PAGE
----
As a ”side trip” from our Göta Canal trip in 2012, we explored the very interesting Kinda (pronounced “sheenda”) canal.
The canal, opened in 1872, connects a group of beautiful lakes and has 15 locks, with a combined lift of about 150’.
Locks are 80’ long, 14’ wide and handle boats with a maximum draft of about 5’. All locks are manually operated, mostly by retired volunteers and students on summer holiday. It’s a lot of work for them and they welcome help from any available crew members.
The canal, unfortunately, has a low fixed bridge which allows only boats with a height of 10’ or less to pass. With prior arrangement, the friendly lock keepers are agreeable to coordinating a period of temporary low water, so that somewhat higher boats can pass under this bridge.
Traversing this canal is a real back-to-nature experience. You are far away from high-season tourism. We were told by a lock keeper that the canal has only about 800-900 boats visiting each season.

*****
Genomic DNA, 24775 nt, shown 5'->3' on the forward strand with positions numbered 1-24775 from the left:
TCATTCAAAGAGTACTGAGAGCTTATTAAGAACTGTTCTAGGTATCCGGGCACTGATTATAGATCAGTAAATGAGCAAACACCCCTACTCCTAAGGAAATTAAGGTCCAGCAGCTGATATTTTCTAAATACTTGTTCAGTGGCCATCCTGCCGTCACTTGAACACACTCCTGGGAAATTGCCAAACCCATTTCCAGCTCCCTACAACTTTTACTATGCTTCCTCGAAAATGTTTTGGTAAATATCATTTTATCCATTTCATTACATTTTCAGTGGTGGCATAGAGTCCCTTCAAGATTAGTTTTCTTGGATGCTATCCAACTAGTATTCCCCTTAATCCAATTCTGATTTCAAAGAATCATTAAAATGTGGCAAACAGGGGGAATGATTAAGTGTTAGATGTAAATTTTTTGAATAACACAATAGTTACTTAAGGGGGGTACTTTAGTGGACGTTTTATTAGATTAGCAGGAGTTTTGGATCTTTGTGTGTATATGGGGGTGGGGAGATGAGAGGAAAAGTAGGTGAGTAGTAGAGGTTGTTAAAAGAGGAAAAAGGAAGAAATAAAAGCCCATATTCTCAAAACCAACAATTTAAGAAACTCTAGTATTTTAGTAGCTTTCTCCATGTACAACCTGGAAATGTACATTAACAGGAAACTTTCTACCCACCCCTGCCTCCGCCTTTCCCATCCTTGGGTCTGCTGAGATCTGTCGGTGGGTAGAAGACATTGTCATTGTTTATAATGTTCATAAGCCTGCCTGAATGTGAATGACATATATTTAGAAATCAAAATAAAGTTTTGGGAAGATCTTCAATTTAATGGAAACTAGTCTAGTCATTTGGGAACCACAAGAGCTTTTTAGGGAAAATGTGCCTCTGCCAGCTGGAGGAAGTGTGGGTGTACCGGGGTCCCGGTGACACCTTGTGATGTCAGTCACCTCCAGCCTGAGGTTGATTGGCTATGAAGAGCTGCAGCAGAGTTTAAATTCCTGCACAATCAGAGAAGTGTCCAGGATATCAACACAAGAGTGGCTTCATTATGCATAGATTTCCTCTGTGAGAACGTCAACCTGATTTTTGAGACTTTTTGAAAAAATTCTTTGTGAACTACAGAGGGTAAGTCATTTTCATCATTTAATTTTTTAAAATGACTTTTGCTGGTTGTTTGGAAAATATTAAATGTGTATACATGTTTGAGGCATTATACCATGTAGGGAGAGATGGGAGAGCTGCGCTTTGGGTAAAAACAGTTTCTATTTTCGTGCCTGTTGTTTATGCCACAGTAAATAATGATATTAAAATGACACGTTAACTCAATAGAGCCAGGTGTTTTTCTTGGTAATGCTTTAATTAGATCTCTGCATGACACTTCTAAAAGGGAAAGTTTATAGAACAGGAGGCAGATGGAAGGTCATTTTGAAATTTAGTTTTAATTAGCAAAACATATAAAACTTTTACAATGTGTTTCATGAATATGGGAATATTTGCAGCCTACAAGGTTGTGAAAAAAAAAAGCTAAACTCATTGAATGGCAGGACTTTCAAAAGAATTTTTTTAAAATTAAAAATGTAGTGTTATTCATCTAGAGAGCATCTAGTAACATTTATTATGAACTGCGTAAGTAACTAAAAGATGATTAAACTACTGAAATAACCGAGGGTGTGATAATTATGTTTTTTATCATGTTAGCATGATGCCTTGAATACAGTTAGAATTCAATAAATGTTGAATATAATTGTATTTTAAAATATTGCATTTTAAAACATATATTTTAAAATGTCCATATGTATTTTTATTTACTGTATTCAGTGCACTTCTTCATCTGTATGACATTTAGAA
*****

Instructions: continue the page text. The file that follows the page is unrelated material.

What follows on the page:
You can read a bit more about the canal here:
Explanation of photos below:
(NOTE: CLICK ON THE FIRST PICTURE AND THEN YOU CAN SCROLL THROUGH THEM IN THE LARGER SIZE)
2) Entrance to the Kinda Canal
Close up of a manually operated lock gate
Inside a series of locks
Inside a lock, looking aft toward the town of Linköping
Inside a lock. Fortunately most had better “walls” than this one
Moored in the distance waiting to pass through this series of locks
Moored for the night(!) in one lock. The lock keeper invited us to spend the night inside the lock, as it was closer to the electric supply. He had no standard power hookups, but brought his tools to temporarily tap off the power supply to the electric bridge ahead of us.
Inside a lock
Proceeding up the “staircase”. It’s interesting how they do this, letting the water in from the top with all the lock gates open. Saves time and effort for the lock keepers, though all the rushing water can be a bit dramatic to experience.